Friday, October 08, 2010

How not to win converts

This takes me back nearly twenty years to my own reception into the Church and the difference I then marked between fellow-converts of two stripes. One was grateful for the fuller understanding of truth and unity with Christ found through the Catholic Church, but continued to express profound appreciation for the nurturing background he had experienced in his erstwhile Protestant communion. The other seemed to spend all his time defining his newfound Catholic identity in terms of how it differed from his erstwhile Protestant communion, which he routinely denounced for its errors, narrow-mindedness, and general stupidity. In my experience, examples of the former included Louis Bouyer and Thomas Howard. The latter was exemplified by Franky Shaeffer, Jr., who, although he converted to Eastern Orthodoxy rather than Roman Catholicism, eminently typified this kind of dismissive and critical attitude toward his parents' religious affiliation.

With this distinction in mind, I read Francis J. Beckwith's "The Perils of Intra-Christian Apologetics" (The Catholic Thing, October 1, 2010), from which I now present just a few excerpts:
In March 2006 one of my graduate assistants, a Baylor doctoral student, visited my office to discuss with me his personal journey in the direction of Catholicism. An alumnus of the Southern Baptist Theological Seminary and an ordained Baptist minister, this student, I’ll call him Joseph, told me that he and his wife were on the brink of choosing to seek full communion with the Catholic Church. He wanted to know from me, President-Elect of the Evangelical Theological Society, if I could give them any reasons why they should not make the move. Much to Joseph’s surprise, I said “no.”

Although I was a year away from my own Catholic moment, I had reached a point in my Christian journey where I began to see more peril than promise in intra-Christian apologetics....

There is a question here that many Catholics eager to evangelize other Christian brothers and sisters may not appreciate. As someone who now has been on both sides of the Tiber, I need to explain precisely what I mean. I could not in good conscience provide what Joseph requested. For I did not know whether, at that time in his journey, Catholicism was becoming to him the only Christian tradition that he thought plausible to believe. Because he was a follower of Jesus and cared deeply about his walk with Christ, I had to treat Joseph’s inquiry with a certain delicacy, making sure that I did not place in his path a stumbling block. Months after meeting with me, he and has wife were received into the Catholic Church, and I soon followed.

But we often forget that no one comes to the question of intra-Christian dialogue and disputation with a blank slate. Consider, for example, the poorly catechized cradle Catholic who finds herself confronted by one of the many itinerant and irascible “Protestant apologists” whose polemical and superficial tomes are published for the very purpose of shaking the faith of such Catholics. The goal, of course, is to get the papist prey to “accept Jesus in her heart” and to become “born again.” But what if the Catholic, overwhelmed and ill-equipped, thinks of Catholicism as really the only legitimate Christian option, even though she does not know it very well? And what if the arguments against the Catholic Church simply destroy all of Christianity for that person? In that case, the Protestant apologist, though winning the argument, cooperates in the loss of a soul.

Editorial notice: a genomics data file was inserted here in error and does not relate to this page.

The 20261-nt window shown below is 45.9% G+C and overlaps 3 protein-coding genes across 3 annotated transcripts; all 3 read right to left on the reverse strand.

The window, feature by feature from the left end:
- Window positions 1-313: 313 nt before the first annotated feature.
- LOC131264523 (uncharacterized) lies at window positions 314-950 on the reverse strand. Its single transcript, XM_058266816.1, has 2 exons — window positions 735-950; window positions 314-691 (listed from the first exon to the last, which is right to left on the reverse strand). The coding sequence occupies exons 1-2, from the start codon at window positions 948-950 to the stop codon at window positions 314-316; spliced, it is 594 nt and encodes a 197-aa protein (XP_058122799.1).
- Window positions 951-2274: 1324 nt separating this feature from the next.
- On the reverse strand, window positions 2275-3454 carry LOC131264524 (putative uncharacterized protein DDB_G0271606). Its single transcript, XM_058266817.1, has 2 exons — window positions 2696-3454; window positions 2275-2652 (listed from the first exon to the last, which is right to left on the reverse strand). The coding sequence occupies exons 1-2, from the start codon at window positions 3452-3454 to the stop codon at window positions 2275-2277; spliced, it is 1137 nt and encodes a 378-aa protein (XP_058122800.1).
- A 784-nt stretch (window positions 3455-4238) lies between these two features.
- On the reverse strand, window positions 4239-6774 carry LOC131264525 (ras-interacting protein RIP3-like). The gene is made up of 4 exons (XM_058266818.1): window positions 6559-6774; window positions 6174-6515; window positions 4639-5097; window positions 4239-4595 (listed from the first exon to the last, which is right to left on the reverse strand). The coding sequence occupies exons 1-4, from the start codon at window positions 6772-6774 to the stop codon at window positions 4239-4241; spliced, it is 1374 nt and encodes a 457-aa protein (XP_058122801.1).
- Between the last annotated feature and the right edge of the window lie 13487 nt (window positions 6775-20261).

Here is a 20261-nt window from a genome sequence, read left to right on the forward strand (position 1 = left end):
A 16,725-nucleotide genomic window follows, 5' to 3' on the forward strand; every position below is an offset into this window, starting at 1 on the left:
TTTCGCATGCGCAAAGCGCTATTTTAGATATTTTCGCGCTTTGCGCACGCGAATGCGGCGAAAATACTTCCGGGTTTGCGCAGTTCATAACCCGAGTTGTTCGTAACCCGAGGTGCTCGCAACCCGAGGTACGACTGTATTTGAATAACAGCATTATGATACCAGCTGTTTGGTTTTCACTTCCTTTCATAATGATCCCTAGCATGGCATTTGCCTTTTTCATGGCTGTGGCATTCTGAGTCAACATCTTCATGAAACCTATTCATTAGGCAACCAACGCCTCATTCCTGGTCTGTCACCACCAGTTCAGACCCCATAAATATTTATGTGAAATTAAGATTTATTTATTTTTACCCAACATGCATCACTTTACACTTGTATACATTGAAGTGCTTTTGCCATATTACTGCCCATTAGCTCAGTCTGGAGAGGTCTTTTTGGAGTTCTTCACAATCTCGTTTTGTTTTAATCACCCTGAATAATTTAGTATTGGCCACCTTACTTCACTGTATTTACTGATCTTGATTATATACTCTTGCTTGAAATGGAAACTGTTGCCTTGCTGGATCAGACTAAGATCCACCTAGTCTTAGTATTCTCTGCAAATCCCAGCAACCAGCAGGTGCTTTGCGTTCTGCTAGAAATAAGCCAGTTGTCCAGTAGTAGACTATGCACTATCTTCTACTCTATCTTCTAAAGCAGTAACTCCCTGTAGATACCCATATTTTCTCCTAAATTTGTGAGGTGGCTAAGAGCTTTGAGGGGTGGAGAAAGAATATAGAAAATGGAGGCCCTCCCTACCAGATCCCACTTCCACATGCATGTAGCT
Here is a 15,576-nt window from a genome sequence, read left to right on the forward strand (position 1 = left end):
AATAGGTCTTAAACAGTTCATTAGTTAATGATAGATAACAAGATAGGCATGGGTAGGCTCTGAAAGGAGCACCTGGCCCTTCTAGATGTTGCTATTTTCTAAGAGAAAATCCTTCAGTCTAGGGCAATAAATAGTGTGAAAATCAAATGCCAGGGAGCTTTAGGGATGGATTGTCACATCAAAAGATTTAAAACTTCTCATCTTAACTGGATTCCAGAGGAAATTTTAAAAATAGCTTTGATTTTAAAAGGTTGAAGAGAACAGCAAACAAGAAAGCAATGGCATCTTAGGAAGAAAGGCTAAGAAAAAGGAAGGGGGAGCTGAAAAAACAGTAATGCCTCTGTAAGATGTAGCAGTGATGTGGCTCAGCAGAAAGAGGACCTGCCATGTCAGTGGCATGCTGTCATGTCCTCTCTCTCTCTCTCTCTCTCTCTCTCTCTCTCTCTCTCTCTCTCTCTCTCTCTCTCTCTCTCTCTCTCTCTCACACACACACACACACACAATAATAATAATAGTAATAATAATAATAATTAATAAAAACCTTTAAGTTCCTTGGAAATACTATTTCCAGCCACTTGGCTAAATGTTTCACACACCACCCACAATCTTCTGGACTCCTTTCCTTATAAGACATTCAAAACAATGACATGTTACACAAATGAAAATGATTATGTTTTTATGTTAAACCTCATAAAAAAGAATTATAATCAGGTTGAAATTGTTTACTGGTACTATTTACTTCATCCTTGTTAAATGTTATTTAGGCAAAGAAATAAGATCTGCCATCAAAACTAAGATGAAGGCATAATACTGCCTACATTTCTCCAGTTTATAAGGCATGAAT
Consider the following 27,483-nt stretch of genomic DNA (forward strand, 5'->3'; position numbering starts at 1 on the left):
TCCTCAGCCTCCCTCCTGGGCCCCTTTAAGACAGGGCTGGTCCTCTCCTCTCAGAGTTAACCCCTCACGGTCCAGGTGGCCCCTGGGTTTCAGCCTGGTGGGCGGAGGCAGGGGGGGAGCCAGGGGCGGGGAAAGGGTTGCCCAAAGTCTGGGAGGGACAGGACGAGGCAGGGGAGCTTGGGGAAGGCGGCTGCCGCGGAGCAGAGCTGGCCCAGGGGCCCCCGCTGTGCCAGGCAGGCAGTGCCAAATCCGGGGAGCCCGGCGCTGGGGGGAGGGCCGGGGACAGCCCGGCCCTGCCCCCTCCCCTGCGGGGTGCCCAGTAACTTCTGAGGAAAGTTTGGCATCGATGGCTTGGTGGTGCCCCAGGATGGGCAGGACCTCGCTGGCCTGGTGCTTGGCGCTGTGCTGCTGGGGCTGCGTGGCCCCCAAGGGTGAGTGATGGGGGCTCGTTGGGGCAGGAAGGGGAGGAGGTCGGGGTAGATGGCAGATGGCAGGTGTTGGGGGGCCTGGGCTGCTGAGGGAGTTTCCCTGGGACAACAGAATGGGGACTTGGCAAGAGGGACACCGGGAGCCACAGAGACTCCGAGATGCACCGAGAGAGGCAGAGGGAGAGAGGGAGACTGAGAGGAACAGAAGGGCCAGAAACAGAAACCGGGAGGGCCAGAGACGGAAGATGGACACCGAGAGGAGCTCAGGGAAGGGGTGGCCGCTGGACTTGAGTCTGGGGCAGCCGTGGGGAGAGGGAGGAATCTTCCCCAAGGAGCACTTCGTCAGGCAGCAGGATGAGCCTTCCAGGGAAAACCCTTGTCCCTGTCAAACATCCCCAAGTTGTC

Similarly, imagine the case of the prodigal Protestant, an Evangelical college student who encounters on campus young and enthusiastic Catholic apologists. They spend most of their time with their Evangelical friend trashing the Protestant Reformers and contemporary Evangelicalism in such a way that the student, rather than entertaining Catholicism, considers abandoning his Christian faith altogether. This is because the student grew up an Evangelical Protestant in a vibrant ecclesial community that was the center of his family’s social, cultural, and religious life for generations. For such a person, Catholicism is not even on the conceptual radar. Thus, his Catholic friends, though intending no harm, contribute to his loss of faith in Christ.
Read more.... and see what you think.

[Hat tip to J.M.]


David M. Wagner said...

Make it more complicated still: factor in the sharp and (I fear) increasing truculence of Eastern Orthodox apologists. With them, it's irenicism at the top -- Kirill & h
Hilarion with Benedict, etc. -- but not in the trenches.

"1204-Want Some More?" :)

Ralph Roister-Doister said...

For most of my life the CAtholic Church has foundered in a fever swamp of fast food sainthood (we are all saints now, V2 has ineptly encouraged us to think), easy, the-fix-is-in canonizations (Faustina through the yeoman efforts of her fellow countryman, JP2), and the fast-talking spin artistry that ecumenism has become.

I should like to suggest that "sainthood" is a false and pernicious goal -- let's just keep it at maintaining the commandments and the traditional teachings of our Church. Satan preys on the ambitious. Is our goal to be saved, or to have a slickly "Catholic" movie about us peddled in the pages of the latest Ignatius brochure?